It has been way too long since I have posted pictures of our yard in bloom, and it has been flowering profusely! The beautiful iris above absolutely glows in the garden, and it was followed almost immediately by another beauty:
The stunning Japanese maple in the background with the lacy burgundy leaves is the perfect background for our irises:
I just wish I had never planted the pesky English ivy (Hedera helix) in pots -- of course I couldn't keep up with it and it escaped into the garden (be forewarned by my bad experience with this plant)! It is considered a highly invasive noxious weed and I hope to eliminate it from my garden this winter when it is not actively spreading.
Blue flowers were well represented in the garden by my potted sage plant (top) and and two pots of catmint (bottom):
|Sage (Salvia officinalis) flower spike|
|Catmint (Nepeta cataria) flower spikes|
Our Carolina sweetshrub (Calycanthus floridus), also known as Carolina allspice, had blossoms as well:
On the deck, two potted vines were flowering -- a very pale pink, almost white, shrub honeysuckle (top) and the colorful crossvine (bottom):
|Potted shrub honeysuckle (Lonicera sp.)|
|Potted crossvine (Bignonia capreolata)|
While I enjoy having honeysuckle in pots, and there is even a native species, Lonicera sempervirens, that I plan to add to our yard one of these days, the species known as Japanese honeysuckle (Lonicera japonica) is a very aggressive invasive vine in the United States. It grows all through the woods around here, and has covered many portions of our fence:
|Japanese honeysuckle covering our pasture fence!|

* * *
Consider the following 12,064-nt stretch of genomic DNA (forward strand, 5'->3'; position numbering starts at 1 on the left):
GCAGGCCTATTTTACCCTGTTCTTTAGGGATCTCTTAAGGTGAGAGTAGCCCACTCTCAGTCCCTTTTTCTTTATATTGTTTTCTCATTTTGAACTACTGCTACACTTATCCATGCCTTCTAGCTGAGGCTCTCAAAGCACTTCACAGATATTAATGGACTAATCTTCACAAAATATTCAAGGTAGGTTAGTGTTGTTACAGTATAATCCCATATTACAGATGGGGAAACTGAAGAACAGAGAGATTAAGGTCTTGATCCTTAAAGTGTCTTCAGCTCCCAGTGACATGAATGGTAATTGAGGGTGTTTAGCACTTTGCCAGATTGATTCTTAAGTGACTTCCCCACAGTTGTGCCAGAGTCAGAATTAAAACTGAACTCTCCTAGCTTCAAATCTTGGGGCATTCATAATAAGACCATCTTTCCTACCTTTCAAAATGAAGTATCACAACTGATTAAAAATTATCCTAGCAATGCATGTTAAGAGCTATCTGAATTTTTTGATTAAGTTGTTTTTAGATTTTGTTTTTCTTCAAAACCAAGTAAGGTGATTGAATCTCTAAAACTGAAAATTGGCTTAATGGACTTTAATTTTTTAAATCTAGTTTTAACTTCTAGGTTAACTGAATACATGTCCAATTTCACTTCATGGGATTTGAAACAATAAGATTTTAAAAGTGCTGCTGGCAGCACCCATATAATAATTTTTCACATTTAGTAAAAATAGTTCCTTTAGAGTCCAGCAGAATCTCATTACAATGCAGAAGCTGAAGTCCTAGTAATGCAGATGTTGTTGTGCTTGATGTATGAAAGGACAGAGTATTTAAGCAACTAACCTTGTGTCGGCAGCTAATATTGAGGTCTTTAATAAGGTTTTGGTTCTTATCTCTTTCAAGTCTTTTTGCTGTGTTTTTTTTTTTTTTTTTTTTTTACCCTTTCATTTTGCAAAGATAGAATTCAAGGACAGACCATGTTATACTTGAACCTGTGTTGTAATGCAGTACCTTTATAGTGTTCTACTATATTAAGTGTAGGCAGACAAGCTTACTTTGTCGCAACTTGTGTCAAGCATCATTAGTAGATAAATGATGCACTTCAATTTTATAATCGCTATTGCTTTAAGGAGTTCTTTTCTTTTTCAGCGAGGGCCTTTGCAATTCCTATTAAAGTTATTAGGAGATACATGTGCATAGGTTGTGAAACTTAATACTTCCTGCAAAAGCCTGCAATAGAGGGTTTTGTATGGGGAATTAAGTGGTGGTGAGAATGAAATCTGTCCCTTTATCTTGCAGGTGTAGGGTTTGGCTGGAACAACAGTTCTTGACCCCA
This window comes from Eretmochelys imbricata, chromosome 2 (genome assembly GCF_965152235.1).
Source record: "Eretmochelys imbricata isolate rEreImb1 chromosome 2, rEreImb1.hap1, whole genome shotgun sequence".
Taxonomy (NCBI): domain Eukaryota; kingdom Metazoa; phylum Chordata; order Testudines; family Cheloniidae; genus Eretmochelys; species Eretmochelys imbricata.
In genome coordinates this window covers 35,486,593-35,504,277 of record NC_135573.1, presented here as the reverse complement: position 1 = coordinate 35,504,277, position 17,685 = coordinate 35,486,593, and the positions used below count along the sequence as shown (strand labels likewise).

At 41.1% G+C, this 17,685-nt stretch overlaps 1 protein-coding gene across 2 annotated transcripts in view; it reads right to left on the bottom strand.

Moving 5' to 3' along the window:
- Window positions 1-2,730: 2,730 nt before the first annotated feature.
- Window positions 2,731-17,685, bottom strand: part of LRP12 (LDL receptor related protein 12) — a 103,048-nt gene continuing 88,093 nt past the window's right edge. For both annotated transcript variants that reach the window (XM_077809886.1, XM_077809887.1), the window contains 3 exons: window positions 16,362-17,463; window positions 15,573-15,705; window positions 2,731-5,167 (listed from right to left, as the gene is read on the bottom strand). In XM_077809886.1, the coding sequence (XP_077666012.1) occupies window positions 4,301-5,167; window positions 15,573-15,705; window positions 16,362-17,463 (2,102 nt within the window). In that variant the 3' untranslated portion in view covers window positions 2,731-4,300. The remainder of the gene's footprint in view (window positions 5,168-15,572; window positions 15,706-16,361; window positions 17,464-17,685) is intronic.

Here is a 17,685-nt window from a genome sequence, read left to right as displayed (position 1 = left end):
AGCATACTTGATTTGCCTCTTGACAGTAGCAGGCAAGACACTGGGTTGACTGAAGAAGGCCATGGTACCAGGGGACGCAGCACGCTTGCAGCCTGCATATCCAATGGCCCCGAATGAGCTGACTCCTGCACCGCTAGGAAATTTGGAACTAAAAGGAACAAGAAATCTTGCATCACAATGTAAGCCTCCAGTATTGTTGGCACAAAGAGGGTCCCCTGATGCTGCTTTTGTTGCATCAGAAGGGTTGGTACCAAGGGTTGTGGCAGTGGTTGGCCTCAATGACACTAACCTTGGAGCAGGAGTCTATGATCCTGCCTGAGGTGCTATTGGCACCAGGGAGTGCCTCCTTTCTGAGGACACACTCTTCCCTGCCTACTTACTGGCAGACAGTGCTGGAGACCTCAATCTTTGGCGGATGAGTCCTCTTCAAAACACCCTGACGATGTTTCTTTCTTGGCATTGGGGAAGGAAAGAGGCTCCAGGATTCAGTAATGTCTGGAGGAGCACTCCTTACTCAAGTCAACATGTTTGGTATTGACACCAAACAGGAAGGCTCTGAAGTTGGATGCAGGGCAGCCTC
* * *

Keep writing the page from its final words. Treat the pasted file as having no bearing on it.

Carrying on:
And then there is this prolific white-flowered shrub:
White flowers seem to be dominating the garden scene right now in our yard. The Confederate jasmine (Trachelospermum jasminoides) growing up one side of our deck has created a veritable wall of flowers so sweetly fragrant they are almost overwhelming:
This vine is a very popular ornamental in our state, but to me it is very aggressive to the point of being invasive, and I am slightly allergic to the milky sap it releases when pruned back. I much prefer Carolina jessamine (Gelsemium sempervirens) as a fast-growing flowering vine, although it is not fragrant.
The tiny white blossoms of heavenly bamboo (Nandina domestica) are just about ready to open:
My husband's favorite oakleaf hydrangea (Hydrangea quercifolia) is also flowering now:
Our magnolias have just started to bloom, and I wish everyone could inhale their lightly citrus-scented fragrance -- it is just marvelous!
Cascades of catkins can be seen on the young pecan trees in our pasture:
We even have some fruits coming along -- the blueberries (top) are almost ripe, and the figs (bottom) are progressing nicely:
I've said it before, and I'll say it again -- when it comes to gardens, Georgia in the spring is hard to beat!